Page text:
THE BUSHEHR nuclear plant in southern Iran 311.
(photo credit: AP)
TEHRAN, Iran — In a major setback to Iran's nuclear program, technicians will have to unload fuel from the country's first atomic power plant because of an unspecified safety concern, a senior government official said Saturday.
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The vague explanation raised questions about whether the mysterious computer worm known as Stuxnet might have caused more damage at the Bushehr plant than previously acknowledged. Other explanations are possible for unloading the fuel rods from the reactor core of the newly completed plant, including routine technical difficulties.
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While the exact reason behind the fuel's removal is unclear, the admission is seen as a major embarrassment for Tehran because it has touted Bushehr — Iran's first atomic power plant — as its showcase nuclear facility and sees it as a source of national pride. When the Islamic Republic began loading the fuel just four months ago, Iranian officials celebrated the achievement.
Iran's envoy to the UN nuclear monitoring agency in Vienna said that Russia, which provided the fuel and helped construct the Bushehr plant, had demanded the fuel be taken out.
"Upon a demand from Russia, which is responsible for completing the Bushehr nuclear power plant, fuel assemblies from the core of the reactor will be unloaded for a period of time to carry out tests and take technical measurements," the semiofficial ISNA news agency quoted Ali Asghar Soltanieh as saying.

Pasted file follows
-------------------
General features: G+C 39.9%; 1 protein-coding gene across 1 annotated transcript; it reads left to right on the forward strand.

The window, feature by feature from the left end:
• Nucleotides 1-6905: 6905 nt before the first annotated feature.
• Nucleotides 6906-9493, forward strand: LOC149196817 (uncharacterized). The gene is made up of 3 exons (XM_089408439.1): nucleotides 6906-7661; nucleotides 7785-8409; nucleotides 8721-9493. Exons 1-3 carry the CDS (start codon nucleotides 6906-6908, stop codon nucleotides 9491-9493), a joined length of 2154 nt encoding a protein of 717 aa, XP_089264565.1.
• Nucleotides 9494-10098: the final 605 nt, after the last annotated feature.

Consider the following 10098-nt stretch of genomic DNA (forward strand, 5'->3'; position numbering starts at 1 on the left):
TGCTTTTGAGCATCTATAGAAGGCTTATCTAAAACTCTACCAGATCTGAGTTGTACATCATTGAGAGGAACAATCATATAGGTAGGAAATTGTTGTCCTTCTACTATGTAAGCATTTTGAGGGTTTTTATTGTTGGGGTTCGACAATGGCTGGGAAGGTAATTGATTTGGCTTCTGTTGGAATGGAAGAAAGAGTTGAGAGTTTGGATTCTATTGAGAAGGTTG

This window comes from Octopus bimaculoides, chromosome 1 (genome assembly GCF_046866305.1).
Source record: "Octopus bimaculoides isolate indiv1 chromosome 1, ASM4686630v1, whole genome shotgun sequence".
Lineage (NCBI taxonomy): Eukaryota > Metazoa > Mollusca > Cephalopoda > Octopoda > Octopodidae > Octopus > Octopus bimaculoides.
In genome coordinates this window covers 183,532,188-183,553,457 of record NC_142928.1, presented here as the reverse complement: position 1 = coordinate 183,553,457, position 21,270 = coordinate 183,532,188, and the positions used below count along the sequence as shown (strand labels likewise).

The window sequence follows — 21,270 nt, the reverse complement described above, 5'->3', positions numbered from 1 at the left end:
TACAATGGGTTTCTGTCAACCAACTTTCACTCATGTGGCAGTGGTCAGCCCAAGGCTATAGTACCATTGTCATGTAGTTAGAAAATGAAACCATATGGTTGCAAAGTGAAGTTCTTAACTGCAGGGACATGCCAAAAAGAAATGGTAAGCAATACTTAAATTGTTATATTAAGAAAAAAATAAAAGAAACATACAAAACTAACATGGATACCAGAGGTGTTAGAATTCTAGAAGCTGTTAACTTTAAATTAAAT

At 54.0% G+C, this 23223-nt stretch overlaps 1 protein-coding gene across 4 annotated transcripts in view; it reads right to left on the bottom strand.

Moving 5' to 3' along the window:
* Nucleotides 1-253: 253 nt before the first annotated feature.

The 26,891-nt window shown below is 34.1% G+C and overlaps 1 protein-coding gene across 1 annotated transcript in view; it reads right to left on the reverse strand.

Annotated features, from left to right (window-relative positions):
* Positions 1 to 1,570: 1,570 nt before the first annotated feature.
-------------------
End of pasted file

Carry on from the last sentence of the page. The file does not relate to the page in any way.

"Iran always gives priority to the safety of the plant based on highest global standards," Soltanieh said.
Calls to the Russian nuclear agency Rosatom for comment were not answered Saturday afternoon.
The Bushehr plant is not among the aspects of Iran's nuclear program
that are of top concern to the international community and is not
directly subject to sanctions. It has international approval and is
supervised by the UN's nuclear monitoring agency, the International
Atomic Energy Agency.
The IAEA said
in a report released Friday about Iran's nuclear program
that Tehran informed the agency on Wednesday that it would have to
unload the fuel rods. The agency said it and Tehran have agreed on the
"necessary safeguards measures."
A senior international official familiar with Iran's nuclear program
said the IAEA had no further details. He said unloading and reloading
fuel assemblies is not unusual before any reactor startup. The official
asked for anonymity because his information was confidential.